The Object-Relational Database Management System now known as PostgreSQL (and briefly called Postgres95) is derived from the Postgres package written at Berkeley. With over a decade of development behind it, PostgreSQL is the most advanced open-source database available anywhere, offering multi-version concurrency control, supporting almost all SQL constructs (including subselects, transactions, and user-defined types and functions), and having a wide range of language bindings available (including C, C++, Java, perl, tcl, and python).
Implementation of the Postgres DBMS began in 1986. The initial concepts for the system were presented in The Design of Postgres and the definition of the initial data model appeared in The Postgres Data Model. The design of the rule system at that time was described in The Design of the Postgres Rules System. The rationale and architecture of the storage manager were detailed in The Postgres Storage System.
Postgres has undergone several major releases since then. The first "demoware" system became operational in 1987 and was shown at the 1988 ACM-SIGMOD Conference. We released Version 1, described in The Implementation of Postgres, to a few external users in June 1989. In response to a critique of the first rule system (A Commentary on the Postgres Rules System), the rule system was redesigned (On Rules, Procedures, Caching and Views in Database Systems) and Version 2 was released in June 1990 with the new rule system. Version 3 appeared in 1991 and added support for multiple storage managers, an improved query executor, and a rewritten rewrite rule system. For the most part, releases until Postgres95 (see below) focused on portability and reliability.
Postgres has been used to implement many different research and production applications. These include: a financial data analysis system, a jet engine performance monitoring package, an asteroid tracking database, a medical information database, and several geographic information systems. Postgres has also been used as an educational tool at several universities. Finally, Illustra Information Technologies (since merged into Informix) picked up the code and commercialized it. Postgres became the primary data manager for the Sequoia 2000 scientific computing project in late 1992.
The size of the external user community nearly doubled during 1993. It became increasingly obvious that maintenance of the prototype code and support was taking up large amounts of time that should have been devoted to database research. In an effort to reduce this support burden, the project officially ended with Version 4.2.
In 1994, Andrew Yu and Jolly Chen added a SQL language interpreter to Postgres. Postgres95 was subsequently released to the Web to find its own way in the world as a public-domain, open source descendant of the original Postgres Berkeley code.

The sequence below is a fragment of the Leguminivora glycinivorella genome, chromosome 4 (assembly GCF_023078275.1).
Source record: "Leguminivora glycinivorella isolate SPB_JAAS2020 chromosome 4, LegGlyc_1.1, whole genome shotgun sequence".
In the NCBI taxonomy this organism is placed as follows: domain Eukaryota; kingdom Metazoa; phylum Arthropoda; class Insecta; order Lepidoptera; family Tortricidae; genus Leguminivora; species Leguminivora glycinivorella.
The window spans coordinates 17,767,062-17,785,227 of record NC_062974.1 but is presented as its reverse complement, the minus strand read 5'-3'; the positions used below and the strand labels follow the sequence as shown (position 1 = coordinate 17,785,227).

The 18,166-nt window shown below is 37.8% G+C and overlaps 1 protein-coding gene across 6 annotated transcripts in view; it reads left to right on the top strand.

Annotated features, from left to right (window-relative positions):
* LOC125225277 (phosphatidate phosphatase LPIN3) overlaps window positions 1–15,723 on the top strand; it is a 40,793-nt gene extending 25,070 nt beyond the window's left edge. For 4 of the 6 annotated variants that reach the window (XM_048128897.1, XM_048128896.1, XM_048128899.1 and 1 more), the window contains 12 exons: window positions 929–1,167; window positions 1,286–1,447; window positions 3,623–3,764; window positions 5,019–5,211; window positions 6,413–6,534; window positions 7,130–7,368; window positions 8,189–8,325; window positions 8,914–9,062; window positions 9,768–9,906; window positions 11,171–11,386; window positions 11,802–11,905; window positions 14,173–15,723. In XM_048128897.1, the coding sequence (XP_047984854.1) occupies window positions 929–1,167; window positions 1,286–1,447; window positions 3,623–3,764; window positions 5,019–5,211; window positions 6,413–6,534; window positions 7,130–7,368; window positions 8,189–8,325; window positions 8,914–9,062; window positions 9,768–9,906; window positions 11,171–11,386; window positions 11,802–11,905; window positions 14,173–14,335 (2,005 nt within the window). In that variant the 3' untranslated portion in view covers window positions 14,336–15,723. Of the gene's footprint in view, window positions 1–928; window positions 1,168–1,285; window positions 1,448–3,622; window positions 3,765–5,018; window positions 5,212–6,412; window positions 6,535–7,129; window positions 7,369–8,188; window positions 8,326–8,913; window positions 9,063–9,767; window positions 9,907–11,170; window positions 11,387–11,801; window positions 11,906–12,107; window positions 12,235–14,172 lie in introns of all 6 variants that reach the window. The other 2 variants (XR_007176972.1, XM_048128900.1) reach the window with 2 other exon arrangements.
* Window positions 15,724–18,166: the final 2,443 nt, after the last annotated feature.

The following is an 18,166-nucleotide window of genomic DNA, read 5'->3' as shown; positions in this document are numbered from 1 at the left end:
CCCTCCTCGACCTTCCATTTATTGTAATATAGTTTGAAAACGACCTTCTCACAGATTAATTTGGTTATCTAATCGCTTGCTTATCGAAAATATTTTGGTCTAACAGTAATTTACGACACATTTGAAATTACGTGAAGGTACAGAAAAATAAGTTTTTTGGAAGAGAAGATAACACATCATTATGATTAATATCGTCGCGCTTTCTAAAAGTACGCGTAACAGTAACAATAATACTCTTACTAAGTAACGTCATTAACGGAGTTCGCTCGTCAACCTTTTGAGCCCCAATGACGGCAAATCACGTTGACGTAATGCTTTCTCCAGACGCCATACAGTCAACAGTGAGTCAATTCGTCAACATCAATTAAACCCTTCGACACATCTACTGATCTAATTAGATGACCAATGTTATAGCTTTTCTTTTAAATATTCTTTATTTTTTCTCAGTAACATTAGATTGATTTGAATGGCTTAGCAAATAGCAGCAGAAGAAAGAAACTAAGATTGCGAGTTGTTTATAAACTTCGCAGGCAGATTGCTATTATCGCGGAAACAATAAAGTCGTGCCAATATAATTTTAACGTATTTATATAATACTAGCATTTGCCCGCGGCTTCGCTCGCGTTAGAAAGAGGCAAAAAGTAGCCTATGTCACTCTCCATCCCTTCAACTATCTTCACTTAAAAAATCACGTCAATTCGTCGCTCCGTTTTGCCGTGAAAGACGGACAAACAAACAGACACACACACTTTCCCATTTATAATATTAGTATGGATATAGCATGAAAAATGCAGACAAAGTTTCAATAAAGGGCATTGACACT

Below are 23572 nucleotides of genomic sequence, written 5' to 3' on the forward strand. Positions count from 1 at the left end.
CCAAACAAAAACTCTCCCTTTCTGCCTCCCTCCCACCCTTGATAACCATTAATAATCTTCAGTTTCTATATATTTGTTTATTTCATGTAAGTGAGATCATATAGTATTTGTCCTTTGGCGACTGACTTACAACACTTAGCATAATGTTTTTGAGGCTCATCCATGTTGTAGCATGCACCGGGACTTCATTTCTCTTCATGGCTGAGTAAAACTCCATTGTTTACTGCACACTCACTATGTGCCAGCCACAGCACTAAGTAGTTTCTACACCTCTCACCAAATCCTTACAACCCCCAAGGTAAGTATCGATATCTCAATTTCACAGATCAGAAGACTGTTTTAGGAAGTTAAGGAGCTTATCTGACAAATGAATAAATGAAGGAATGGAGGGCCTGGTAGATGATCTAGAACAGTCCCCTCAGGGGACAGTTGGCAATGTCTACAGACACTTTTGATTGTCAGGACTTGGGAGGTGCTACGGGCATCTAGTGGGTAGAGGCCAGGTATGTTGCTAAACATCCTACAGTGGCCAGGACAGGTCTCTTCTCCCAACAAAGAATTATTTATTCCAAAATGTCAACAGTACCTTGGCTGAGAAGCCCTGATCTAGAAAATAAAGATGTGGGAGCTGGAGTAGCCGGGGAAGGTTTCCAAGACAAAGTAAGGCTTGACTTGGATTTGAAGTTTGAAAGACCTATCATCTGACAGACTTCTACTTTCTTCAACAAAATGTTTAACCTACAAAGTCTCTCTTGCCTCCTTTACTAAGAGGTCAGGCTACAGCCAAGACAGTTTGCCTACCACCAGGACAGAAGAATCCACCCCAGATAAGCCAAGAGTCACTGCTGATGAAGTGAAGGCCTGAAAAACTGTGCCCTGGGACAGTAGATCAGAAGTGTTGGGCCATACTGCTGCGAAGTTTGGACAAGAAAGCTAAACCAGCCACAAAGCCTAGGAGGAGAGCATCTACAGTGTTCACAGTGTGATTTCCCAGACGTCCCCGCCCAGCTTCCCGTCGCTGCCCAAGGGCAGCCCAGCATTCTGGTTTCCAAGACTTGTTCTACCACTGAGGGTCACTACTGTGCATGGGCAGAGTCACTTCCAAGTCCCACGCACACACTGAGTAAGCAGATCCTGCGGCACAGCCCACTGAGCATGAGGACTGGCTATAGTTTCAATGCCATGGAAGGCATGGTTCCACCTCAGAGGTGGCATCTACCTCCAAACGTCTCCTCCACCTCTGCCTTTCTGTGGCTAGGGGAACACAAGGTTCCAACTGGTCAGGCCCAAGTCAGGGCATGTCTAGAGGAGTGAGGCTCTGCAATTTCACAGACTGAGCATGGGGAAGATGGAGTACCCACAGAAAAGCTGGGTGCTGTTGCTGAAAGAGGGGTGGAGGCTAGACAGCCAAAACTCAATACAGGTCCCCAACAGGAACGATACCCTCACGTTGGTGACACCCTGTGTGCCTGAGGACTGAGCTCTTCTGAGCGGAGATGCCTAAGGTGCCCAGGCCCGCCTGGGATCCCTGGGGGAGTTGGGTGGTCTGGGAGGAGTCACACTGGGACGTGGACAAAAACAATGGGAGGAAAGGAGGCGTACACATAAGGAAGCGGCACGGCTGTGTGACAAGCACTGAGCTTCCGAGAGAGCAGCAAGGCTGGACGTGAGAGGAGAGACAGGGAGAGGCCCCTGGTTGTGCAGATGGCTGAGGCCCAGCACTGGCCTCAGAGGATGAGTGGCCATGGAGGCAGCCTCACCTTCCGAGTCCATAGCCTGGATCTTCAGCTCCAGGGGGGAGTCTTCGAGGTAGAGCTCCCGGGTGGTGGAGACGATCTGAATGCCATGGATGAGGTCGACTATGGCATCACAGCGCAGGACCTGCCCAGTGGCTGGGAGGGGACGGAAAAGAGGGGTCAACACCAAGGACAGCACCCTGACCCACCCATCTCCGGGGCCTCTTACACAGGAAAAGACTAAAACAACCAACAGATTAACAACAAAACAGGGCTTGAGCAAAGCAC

Postgres95 code was completely ANSI C and trimmed in size by 25%. Many internal changes improved performance and maintainability. Postgres95 v1.0.x ran about 30-50% faster on the Wisconsin Benchmark compared to Postgres v4.2. Apart from bug fixes, these were the major enhancements:
The query language Postquel was replaced with SQL (implemented in the server). Subqueries were not supported until PostgreSQL (see below), but they could be imitated in Postgres95 with user-defined SQL functions. Aggregates were re-implemented. Support for the GROUP BY query clause was also added. The libpq interface remained available for C programs.
In addition to the monitor program, a new program (psql) was provided for interactive SQL queries using GNU readline.
A new front-end library, libpgtcl, supported Tcl-based clients. A sample shell, pgtclsh, provided new Tcl commands to interface tcl programs with the Postgres95 backend.
The large object interface was overhauled. The Inversion large objects were the only mechanism for storing large objects. (The Inversion file system was removed.)
The instance-level rule system was removed. Rules were still available as rewrite rules.
A short tutorial introducing regular SQL features as well as those of Postgres95 was distributed with the source code.
GNU make (instead of BSD make) was used for the build. Also, Postgres95 could be compiled with an unpatched gcc (data alignment of doubles was fixed).
By 1996, it became clear that the name “Postgres95” would not stand the test of time. We chose a new name, PostgreSQL, to reflect the relationship between the original Postgres and the more recent versions with SQL capability. At the same time, we set the version numbering to start at 6.0, putting the numbers back into the sequence originally begun by the Postgres Project.
The emphasis during development of Postgres95 was on identifying and understanding existing problems in the backend code. With PostgreSQL, the emphasis has shifted to augmenting features and capabilities, although work continues in all areas.
Major enhancements in PostgreSQL include:
Table-level locking has been replaced with multi-version concurrency control, which allows readers to continue reading consistent data during writer activity and enables hot backups from pg_dump while the database stays available for queries.
Important backend features, including subselects, defaults, constraints, and triggers, have been implemented.
Additional SQL92-compliant language features have been added, including primary keys, quoted identifiers, literal string type coersion, type casting, and binary and hexadecimal integer input.
Built-in types have been improved, including new wide-range date/time types and additional geometric type support.
Overall backend code speed has been increased by approximately 20-40%, and backend startup time has decreased 80% since v6.0 was released.
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